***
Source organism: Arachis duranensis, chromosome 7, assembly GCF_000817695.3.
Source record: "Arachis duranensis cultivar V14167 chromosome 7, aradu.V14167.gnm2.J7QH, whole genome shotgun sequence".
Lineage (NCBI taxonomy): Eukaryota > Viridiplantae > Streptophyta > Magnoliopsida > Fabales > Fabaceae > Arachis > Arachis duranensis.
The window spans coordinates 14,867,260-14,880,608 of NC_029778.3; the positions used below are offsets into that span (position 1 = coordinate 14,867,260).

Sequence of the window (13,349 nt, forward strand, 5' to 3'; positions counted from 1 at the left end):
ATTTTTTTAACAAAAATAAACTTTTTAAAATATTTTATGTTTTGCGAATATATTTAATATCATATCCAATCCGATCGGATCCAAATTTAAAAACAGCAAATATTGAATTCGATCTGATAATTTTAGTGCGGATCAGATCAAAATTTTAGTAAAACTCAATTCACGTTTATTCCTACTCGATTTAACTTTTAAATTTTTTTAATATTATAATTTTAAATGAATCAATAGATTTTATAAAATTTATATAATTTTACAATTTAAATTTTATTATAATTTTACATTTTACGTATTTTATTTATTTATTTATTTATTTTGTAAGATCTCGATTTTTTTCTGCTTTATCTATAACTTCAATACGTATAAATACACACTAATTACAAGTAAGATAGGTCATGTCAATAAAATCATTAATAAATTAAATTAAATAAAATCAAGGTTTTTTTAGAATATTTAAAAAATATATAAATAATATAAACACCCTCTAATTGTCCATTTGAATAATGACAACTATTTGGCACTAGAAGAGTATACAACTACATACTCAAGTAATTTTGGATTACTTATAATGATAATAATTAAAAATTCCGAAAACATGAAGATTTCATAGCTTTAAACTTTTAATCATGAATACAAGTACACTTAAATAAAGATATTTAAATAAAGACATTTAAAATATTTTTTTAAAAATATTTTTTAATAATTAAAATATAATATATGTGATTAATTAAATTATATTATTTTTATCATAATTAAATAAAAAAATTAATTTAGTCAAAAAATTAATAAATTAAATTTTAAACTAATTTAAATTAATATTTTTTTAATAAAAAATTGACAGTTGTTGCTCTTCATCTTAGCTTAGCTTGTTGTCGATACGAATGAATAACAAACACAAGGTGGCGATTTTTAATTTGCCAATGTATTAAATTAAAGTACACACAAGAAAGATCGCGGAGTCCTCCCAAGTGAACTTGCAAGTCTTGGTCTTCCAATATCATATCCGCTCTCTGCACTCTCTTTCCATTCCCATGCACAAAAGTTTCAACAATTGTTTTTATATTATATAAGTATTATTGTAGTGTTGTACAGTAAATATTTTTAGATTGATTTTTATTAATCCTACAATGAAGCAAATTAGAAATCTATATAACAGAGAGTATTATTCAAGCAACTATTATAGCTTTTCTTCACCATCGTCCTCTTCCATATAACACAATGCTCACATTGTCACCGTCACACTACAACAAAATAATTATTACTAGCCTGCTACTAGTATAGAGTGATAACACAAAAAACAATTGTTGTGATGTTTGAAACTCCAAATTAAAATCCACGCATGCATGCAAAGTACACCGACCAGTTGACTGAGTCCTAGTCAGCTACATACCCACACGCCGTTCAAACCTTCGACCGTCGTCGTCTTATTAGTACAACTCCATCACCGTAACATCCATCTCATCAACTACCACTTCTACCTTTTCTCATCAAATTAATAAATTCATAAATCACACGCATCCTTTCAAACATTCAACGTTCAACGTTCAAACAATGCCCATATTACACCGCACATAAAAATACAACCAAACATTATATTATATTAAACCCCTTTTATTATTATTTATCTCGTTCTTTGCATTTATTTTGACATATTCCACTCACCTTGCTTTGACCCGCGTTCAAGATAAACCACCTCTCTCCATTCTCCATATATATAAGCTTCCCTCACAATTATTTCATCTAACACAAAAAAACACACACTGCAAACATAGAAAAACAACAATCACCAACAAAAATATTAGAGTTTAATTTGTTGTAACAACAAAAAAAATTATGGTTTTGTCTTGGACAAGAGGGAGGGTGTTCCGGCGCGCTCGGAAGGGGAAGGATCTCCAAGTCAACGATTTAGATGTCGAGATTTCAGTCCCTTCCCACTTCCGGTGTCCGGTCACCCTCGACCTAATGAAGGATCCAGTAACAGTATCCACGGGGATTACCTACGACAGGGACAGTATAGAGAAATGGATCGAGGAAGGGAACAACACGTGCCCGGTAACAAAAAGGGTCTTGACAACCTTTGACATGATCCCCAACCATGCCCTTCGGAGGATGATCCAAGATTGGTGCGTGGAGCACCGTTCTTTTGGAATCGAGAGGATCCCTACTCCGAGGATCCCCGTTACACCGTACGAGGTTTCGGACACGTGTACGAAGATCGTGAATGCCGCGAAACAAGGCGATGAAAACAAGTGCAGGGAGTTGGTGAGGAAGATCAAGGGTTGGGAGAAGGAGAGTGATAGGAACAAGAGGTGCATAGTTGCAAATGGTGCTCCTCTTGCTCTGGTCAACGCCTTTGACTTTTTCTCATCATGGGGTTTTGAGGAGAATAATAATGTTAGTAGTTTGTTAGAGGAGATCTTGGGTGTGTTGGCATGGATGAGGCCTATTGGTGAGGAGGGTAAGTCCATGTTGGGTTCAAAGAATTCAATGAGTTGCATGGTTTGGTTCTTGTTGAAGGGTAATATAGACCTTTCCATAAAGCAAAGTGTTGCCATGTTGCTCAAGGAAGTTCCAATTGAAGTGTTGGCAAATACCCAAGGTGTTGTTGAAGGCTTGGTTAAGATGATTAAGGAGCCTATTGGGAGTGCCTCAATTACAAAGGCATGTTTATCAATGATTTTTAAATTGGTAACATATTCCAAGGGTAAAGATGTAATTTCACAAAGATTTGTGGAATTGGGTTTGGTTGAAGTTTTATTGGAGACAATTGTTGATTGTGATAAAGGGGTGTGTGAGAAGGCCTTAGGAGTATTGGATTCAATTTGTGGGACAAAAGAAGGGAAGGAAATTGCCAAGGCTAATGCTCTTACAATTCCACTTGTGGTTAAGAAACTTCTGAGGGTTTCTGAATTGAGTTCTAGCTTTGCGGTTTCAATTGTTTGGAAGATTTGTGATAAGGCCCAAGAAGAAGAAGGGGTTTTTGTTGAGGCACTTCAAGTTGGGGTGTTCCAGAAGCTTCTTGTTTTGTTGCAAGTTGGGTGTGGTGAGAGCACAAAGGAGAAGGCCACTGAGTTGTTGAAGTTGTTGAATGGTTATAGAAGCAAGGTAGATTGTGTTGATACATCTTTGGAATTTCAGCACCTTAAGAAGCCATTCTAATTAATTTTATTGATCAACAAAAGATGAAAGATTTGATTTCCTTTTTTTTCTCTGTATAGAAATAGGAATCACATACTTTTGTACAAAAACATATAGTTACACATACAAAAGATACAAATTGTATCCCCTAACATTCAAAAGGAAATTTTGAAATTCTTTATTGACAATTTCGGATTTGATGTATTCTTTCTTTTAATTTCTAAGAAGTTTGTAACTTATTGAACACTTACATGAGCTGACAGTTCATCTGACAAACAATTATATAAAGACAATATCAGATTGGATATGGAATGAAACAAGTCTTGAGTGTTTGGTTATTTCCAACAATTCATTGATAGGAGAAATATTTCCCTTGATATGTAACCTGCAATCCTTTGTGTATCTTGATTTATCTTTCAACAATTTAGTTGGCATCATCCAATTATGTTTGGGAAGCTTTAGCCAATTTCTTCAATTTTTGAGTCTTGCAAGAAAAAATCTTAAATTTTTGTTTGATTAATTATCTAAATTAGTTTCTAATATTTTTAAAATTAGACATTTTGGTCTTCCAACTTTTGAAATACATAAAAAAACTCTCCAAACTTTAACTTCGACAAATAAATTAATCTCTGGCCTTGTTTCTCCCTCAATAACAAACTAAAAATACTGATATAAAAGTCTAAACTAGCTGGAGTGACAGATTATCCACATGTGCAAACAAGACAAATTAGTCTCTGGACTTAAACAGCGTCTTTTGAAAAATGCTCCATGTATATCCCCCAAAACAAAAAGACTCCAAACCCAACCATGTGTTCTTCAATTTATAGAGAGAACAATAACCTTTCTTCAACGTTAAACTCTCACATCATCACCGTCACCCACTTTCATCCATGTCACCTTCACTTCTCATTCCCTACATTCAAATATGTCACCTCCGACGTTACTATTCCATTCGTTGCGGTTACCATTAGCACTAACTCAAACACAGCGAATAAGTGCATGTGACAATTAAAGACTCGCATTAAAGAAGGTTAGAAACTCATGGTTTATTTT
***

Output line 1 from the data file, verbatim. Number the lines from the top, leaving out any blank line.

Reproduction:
Source organism: Arachis duranensis, chromosome 7, assembly GCF_000817695.3.